Connecticut residents may have heard that the way to reduce distracted driving is to better educate people about the risks and better enforce the laws surrounding it. However, an online study from Wakefield Research, a market research firm, involving nearly 2,000 drivers across the nation shows that ignorance is not really the issue.
Almost half of the survey respondents said that distracted driving was what they worried about the most while on the road, and 99% even named phone use as among the main three driver distractions. However, individuals admitted to using their phones behind the wheel for about 13 minutes each day. Even after spotting law enforcement in the area, approximately two out of every five respondents said they didn't put down their phones.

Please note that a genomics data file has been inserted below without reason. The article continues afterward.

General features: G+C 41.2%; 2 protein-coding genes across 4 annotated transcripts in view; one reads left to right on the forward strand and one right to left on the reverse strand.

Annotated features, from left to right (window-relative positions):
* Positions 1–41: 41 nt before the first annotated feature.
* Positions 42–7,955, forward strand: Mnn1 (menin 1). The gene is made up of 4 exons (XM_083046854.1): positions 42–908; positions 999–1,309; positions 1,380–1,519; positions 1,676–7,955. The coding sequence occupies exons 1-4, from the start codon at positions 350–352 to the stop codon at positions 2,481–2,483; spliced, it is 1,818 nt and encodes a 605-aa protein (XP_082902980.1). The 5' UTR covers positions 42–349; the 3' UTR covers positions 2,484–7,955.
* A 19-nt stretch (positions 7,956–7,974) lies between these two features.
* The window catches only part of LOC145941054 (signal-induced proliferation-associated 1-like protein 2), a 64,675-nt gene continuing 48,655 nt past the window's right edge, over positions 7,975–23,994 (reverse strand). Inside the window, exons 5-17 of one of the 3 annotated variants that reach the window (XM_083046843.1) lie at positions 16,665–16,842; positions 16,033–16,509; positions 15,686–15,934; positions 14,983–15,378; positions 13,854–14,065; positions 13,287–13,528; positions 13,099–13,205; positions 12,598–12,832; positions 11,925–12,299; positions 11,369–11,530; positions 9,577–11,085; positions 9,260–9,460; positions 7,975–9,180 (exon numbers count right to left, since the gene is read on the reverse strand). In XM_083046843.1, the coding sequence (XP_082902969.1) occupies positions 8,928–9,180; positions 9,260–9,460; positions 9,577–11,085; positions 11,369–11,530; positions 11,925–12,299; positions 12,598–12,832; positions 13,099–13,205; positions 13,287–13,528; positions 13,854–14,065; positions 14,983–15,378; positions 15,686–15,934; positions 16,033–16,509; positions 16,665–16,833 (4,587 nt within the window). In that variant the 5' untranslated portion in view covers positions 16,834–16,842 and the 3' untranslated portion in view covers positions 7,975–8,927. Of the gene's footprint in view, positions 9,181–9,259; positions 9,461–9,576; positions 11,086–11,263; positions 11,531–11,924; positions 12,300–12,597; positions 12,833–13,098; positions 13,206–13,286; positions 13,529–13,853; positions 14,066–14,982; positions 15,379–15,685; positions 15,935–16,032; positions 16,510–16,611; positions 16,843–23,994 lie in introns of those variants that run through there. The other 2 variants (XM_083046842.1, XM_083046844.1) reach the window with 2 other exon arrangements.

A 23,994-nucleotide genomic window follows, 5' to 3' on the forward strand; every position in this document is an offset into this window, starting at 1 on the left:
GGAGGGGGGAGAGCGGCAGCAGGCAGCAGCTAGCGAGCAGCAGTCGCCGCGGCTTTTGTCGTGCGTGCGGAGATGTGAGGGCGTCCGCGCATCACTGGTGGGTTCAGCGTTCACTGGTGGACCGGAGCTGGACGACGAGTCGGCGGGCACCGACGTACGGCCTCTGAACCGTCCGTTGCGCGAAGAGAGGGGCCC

Another interesting finding is that 89% percent of those surveyed said they would give a ride-sharing driver a bad rating if he or she texted behind the wheel, and 39% have done so in the past. Overall, 90% of the respondents considered their driving skills to be better than those of ride-hailing employees.
The most common activities that distracted individuals from driving were participating in group chats (52%) and perusing social media, like newsfeeds and even memes (33%). Lastly, 18% said they often stream videos like trailers and shows.
When distracted driving causes a car accident, the victim who is deemed 51% or less at fault will be eligible for compensation. This is according to Connecticut's rule of modified comparative negligence. Negotiating for a settlement, though, is another matter and may require legal advice and guidance. Those who are serious about filing a claim may want to see a lawyer. The claim must be filed within the state's two-year statute of limitations.